Relatives of those killed during the uprising that toppled Tunisian president Zine el Abidine Ben Ali and launched the Arab Spring disrupted a ceremony Sunday in memory of the dead, calling for justice.
A small group of people who had lost family members in the unrest pushed their way onto the podium at the ceremony, at the El Menzah stadium in Tunis, to make their feelings known.
"How can you invite us to celebrate when we have not finished grieving," demanded Sihem Jeffel, 37, whose husband Tahar was shot dead in Kram on January 13, near the presidential palace of Carthage.
It was the independent election body (ISIE) that organised the event, which included speeches, music and poetry in memory of the fallen. The protest came as ISIE president Kamel Jendoubi started his introductory speech.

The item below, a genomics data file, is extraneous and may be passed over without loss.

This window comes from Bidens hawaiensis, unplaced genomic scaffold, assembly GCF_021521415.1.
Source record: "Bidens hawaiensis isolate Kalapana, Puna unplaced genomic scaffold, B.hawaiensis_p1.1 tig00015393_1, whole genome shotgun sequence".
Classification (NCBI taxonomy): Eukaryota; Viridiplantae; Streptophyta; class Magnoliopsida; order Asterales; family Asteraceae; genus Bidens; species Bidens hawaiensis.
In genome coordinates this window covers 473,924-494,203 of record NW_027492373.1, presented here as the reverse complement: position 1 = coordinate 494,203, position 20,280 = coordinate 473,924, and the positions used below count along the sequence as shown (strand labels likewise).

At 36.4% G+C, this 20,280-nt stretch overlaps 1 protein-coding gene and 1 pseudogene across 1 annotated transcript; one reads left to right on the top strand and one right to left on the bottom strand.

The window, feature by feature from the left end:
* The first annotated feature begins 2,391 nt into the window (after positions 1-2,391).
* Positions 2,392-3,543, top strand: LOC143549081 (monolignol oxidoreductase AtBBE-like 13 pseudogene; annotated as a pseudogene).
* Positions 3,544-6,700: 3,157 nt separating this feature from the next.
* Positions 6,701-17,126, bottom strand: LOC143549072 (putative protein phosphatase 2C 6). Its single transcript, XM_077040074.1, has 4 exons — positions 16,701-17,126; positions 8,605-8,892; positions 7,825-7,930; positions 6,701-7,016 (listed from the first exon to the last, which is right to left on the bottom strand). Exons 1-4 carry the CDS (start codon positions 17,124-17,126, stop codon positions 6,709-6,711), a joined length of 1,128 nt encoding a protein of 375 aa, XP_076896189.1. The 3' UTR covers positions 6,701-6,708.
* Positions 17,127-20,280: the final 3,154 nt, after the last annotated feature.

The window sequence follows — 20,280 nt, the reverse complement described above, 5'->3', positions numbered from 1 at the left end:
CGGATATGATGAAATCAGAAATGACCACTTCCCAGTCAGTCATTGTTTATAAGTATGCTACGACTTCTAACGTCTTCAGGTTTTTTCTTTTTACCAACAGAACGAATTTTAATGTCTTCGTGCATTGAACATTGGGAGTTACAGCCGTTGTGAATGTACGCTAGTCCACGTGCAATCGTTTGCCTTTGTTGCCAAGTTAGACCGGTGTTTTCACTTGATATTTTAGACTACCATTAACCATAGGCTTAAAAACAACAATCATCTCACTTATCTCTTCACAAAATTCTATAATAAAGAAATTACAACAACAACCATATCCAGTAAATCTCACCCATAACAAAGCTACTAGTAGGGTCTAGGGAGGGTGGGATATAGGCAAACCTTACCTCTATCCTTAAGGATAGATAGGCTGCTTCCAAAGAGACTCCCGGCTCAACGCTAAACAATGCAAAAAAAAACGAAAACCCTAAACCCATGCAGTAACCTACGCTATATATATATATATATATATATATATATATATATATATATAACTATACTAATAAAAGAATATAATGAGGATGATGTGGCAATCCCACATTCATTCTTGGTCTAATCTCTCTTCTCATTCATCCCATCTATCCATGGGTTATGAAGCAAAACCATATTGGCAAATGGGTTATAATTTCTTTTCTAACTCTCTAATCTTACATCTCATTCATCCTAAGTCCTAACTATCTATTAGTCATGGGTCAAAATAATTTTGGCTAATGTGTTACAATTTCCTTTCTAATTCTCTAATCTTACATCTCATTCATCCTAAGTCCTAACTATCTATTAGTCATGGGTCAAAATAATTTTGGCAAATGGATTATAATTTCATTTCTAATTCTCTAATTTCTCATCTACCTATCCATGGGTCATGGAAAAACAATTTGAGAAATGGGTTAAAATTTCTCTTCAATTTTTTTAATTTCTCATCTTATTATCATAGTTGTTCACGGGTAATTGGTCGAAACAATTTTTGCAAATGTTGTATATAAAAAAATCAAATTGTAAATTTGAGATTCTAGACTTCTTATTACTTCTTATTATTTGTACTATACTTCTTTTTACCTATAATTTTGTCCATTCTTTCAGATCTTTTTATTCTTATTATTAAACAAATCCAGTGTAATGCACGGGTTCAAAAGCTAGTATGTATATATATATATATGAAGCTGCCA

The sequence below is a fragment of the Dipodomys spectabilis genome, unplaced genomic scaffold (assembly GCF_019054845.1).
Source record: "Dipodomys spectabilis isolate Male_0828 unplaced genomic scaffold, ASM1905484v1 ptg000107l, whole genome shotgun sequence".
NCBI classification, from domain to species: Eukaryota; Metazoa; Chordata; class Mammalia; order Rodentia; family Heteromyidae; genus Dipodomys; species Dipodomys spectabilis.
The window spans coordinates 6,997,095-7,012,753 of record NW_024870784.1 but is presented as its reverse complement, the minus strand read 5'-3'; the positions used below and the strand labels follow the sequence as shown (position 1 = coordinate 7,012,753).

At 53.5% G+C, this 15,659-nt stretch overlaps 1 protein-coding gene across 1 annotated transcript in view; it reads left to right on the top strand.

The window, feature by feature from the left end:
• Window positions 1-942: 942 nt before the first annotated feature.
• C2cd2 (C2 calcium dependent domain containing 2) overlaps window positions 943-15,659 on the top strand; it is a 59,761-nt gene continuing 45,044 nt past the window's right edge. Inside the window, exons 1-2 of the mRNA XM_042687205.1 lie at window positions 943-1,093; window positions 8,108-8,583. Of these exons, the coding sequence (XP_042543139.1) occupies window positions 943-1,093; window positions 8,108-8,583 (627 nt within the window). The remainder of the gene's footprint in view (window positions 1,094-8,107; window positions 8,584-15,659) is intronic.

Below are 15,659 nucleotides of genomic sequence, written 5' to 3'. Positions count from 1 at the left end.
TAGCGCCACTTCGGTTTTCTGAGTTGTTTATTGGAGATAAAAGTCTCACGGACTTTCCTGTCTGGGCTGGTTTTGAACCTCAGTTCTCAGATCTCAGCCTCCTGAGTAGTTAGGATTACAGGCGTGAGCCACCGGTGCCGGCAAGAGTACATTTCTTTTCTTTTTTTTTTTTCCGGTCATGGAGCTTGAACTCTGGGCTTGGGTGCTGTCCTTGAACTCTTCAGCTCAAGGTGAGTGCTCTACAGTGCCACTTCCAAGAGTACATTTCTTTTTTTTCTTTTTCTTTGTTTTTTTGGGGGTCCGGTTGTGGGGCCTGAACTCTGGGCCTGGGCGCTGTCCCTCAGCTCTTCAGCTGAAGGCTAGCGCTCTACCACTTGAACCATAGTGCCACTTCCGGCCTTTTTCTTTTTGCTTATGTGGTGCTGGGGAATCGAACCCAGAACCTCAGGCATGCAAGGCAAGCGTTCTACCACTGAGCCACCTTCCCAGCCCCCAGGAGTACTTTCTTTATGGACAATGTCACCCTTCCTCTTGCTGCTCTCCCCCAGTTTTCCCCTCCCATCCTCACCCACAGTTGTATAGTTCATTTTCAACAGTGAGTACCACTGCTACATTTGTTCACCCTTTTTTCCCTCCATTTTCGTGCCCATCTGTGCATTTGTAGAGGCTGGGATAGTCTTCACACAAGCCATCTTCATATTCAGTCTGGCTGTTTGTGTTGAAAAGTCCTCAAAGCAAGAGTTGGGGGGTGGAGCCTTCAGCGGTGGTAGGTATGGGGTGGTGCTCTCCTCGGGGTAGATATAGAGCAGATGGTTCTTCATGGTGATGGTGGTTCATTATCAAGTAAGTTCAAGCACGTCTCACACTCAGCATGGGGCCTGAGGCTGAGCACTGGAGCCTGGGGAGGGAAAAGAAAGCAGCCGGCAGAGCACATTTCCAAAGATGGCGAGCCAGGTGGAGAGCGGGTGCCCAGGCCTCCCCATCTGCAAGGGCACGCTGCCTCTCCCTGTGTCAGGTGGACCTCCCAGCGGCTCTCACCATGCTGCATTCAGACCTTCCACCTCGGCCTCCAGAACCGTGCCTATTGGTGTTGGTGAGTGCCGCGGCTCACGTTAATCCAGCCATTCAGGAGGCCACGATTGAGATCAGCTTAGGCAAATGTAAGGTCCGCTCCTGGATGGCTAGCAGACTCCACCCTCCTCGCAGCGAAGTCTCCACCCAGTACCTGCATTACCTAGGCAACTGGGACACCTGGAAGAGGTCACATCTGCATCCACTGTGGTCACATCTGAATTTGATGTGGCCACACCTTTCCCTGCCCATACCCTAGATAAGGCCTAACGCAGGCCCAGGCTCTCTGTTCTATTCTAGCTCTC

The protesters called for the truth about the killers of the pro-democracy demonstrators, complained the investigations into the killings were taking too long and denounced what they said was official indifference.
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But not everyone among the hundreds attending felt the same way.
"Thank you Mr. Jendoubi -- paying homage to our martyrs is a good gesture," said Maoubia, the mother of Mohamed Bouazizi.
It was the young street-vendor Bouazizi's December 13 death by self-immolation in Sidi Bouzid to protest the abuses that he and he regularly suffered under the Ben Ali regime that set off the revolt.
A little over a month later, on January 14, Ben Ali had fled the country for Saudi Arabia.
But the security forces killed around 300 people during the uprising, according to UN figures -- more according to local campaigners.
The new interim authorities set up an investigation into crackdown on the uprising has still to deliver its findings.